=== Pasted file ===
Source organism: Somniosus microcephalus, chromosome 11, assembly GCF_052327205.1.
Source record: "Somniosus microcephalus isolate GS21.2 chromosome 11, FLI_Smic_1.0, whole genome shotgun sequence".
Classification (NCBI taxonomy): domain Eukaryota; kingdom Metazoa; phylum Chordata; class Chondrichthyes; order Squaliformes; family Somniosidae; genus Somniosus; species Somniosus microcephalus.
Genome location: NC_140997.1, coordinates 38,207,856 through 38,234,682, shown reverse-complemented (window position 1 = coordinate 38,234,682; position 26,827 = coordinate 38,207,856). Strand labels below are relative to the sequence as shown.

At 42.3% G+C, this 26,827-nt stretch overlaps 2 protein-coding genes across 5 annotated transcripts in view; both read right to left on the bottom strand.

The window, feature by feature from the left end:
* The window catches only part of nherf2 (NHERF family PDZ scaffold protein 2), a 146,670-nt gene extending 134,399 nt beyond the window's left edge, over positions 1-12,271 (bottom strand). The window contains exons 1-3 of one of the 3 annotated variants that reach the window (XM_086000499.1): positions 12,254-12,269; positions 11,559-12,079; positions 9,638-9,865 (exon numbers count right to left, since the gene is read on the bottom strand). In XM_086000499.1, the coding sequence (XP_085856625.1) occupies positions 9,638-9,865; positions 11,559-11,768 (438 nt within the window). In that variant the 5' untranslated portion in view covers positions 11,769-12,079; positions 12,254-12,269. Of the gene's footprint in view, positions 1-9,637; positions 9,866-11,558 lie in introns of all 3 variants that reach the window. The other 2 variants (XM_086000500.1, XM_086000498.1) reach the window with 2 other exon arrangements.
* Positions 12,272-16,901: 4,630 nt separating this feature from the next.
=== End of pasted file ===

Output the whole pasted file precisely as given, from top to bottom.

Source organism: Somniosus microcephalus, chromosome 11, assembly GCF_052327205.1.
Source record: "Somniosus microcephalus isolate GS21.2 chromosome 11, FLI_Smic_1.0, whole genome shotgun sequence".
Classification (NCBI taxonomy): domain Eukaryota; kingdom Metazoa; phylum Chordata; class Chondrichthyes; order Squaliformes; family Somniosidae; genus Somniosus; species Somniosus microcephalus.
Genome location: NC_140997.1, coordinates 38,207,856 through 38,234,682, shown reverse-complemented (window position 1 = coordinate 38,234,682; position 26,827 = coordinate 38,207,856). Strand labels below are relative to the sequence as shown.

At 42.3% G+C, this 26,827-nt stretch overlaps 2 protein-coding genes across 5 annotated transcripts in view; both read right to left on the bottom strand.

The window, feature by feature from the left end:
* The window catches only part of nherf2 (NHERF family PDZ scaffold protein 2), a 146,670-nt gene extending 134,399 nt beyond the window's left edge, over positions 1-12,271 (bottom strand). The window contains exons 1-3 of one of the 3 annotated variants that reach the window (XM_086000499.1): positions 12,254-12,269; positions 11,559-12,079; positions 9,638-9,865 (exon numbers count right to left, since the gene is read on the bottom strand). In XM_086000499.1, the coding sequence (XP_085856625.1) occupies positions 9,638-9,865; positions 11,559-11,768 (438 nt within the window). In that variant the 5' untranslated portion in view covers positions 11,769-12,079; positions 12,254-12,269. Of the gene's footprint in view, positions 1-9,637; positions 9,866-11,558 lie in introns of all 3 variants that reach the window. The other 2 variants (XM_086000500.1, XM_086000498.1) reach the window with 2 other exon arrangements.
* Positions 12,272-16,901: 4,630 nt separating this feature from the next.